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Vintage Hollywood makes return to stars' big night
Naomi Watts sparkled in a gorgeous Versace gown.
Nicole Kidman wore Chanel couture and her hair in a cascade of curls.
Liv Tyler's Givenchy gown was a fabulous study in black.
This year's Academy Awards show was a high-glam, leap day's journey into night. Fashion faux pas were few as actresses - draped in chiffon, tulle and silk - chose to emulate bygone eras of elegance. Hair was softly curled, shoulders were bare, and cleavage ruled the night.
The Oscars ritual returned to its showy self after two years of relative solemnity imposed by the Sept. 11 attacks and the war in Iraq. Hollywood's goddesses and gods reclaimed the red carpet, where they paraded in a full-peacock display of beauty, fame and fortune.
Color - a bouquet of spring pastels - made a return after last year's fairly drab palette. So did romance and femininity.
The guys largely kept to dark colors, some completely in black. But many wore bright ties with suits, instead of tuxedos. A few skipped neckwear all together.
One question for the middle-aged men of Hollywood: Is that gelled and spiked hairstyle the 21st-century version of a comb over?
And Clint Eastwood, what were you thinking with that smoky-blue shirt? This wasn't the prom, circa 1972.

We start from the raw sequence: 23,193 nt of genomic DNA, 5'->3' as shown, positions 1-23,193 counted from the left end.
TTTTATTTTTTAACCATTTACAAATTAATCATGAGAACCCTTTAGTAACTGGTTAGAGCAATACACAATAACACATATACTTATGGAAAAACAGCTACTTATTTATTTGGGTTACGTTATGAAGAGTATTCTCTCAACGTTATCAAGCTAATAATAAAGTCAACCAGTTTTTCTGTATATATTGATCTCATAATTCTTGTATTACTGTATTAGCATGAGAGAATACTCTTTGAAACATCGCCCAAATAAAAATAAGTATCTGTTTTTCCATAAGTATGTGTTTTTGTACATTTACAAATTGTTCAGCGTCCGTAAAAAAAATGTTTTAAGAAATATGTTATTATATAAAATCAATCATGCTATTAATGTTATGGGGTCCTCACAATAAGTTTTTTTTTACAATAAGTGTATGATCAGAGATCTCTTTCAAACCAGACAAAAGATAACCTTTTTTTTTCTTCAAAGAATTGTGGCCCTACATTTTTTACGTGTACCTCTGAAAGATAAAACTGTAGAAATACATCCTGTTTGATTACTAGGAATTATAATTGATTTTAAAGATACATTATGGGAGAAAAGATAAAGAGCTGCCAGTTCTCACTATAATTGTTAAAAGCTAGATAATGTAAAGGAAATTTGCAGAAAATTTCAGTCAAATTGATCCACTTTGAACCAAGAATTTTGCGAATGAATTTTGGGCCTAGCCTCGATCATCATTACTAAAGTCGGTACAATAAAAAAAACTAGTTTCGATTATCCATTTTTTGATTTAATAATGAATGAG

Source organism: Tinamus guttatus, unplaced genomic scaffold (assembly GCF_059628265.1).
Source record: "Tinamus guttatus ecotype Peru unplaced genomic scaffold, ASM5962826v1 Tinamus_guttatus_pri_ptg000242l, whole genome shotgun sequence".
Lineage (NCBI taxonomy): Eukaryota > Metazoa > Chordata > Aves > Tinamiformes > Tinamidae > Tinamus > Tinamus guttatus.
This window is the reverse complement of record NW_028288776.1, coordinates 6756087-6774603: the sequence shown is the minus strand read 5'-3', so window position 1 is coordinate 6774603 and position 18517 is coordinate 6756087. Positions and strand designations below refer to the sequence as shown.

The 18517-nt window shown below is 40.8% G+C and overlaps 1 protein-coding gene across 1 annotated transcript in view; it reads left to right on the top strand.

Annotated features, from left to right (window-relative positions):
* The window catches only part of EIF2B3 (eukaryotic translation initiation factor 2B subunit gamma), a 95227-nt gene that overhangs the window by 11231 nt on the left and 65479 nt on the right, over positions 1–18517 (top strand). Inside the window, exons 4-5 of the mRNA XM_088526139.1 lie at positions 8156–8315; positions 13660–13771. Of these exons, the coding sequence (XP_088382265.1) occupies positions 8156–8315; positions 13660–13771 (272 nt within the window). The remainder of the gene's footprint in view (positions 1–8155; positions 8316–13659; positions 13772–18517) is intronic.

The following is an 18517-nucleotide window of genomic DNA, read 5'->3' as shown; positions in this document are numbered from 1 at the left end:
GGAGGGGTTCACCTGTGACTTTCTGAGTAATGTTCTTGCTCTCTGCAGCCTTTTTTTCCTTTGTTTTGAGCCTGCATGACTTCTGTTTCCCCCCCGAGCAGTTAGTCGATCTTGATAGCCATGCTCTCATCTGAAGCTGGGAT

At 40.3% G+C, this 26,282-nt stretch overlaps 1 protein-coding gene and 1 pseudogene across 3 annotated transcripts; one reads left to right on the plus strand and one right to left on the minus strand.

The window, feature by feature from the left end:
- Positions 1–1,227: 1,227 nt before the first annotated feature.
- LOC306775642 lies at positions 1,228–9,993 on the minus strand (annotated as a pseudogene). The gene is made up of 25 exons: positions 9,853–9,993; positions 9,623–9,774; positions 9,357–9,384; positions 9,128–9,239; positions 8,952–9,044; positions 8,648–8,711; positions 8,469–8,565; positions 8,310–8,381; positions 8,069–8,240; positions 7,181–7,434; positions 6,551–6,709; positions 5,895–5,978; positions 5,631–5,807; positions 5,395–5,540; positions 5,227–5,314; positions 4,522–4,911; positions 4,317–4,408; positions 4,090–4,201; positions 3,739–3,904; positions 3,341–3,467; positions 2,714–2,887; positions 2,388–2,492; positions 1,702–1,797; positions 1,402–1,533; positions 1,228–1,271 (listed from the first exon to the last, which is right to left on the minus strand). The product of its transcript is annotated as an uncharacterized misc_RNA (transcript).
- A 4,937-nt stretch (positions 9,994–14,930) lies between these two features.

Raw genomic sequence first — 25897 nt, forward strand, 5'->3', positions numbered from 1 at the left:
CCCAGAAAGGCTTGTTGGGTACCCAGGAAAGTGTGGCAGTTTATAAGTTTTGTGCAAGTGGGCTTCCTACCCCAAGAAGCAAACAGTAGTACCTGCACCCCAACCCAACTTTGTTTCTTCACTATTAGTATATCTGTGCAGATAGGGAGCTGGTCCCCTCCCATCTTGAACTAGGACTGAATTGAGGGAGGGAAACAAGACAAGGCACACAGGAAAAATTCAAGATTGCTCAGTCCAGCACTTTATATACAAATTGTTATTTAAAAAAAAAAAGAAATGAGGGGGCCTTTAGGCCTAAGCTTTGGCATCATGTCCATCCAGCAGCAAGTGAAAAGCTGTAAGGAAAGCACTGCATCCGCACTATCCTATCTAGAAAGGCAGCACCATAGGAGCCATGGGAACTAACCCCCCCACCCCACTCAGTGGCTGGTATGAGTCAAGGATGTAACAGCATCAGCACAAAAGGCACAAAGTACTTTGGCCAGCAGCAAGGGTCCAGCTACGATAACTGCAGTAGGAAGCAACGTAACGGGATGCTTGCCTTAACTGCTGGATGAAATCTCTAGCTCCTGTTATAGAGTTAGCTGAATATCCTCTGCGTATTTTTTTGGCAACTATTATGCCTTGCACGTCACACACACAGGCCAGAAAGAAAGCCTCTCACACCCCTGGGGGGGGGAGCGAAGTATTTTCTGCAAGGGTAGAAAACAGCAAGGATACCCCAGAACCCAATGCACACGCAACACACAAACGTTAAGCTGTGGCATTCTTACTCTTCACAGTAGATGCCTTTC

Those who fared best borrowed more sensibly from the past. In a seafoam-hued gown by Alberto Ferretti and platinum, Jean Harlow tresses, 19-year-old Scarlett Johansson channeled 1930s glamour. Samantha Morton, of In America, wore a strapless, cinched gown from Givenchy's 1951 collection. And Jennifer Garner was stunning in vintage Valentino, a tangerine dream of a dress with a single shoulder.
A lavishly blonde Julia Roberts in Armani and a bronzed Charlize Theron in champagne-colored Gucci gave extra wattage to the retro look.
But some actresses got lost in their attempts at transformation. In her top coat and tie, Diane Keaton was Annie Hall redux. Designer Zac Posen got carried away with the chiffon in Kelly Lynch's dress, which was a curtain raiser in the more excessive sense of those words. And Uma Thurman, usually an Oscar fashion highlight, seemed to be the victim of an exploding kimono. Perhaps it was collateral damage from Kill Bill.
Others arrived in gowns especially made for the occasion. Patricia Clarkson of Pieces of April cut a tidy, yet winsome figure in Bill Blass. Holly Hunter arrived in a gown by Vera Wang, who has designed the actress' Oscar apparel for the past 10 years.
Thirteen-year-old Keisha Castle-Hughes, nominated for best actress in Whale Rider, was pretty in a pink, sparkly frock by a New Zealand designer. In her hair, Castle-Hughes tucked a whale pin.
Actor Ken Watanabe wore an Issey Miyake tuxedo made especially for the Last Samurai actor. Bill Murray went for Helmut Lang, who designed the comedian's clothing for Lost in Translation.
There may be moments - or years - of hushed decorum in the Academy. But neither war nor the threat of terrorism deterred Hollywood from its appointed task last night: Creating a make-believe, if fleeting world, where beauty and glamour surpass all other concerns.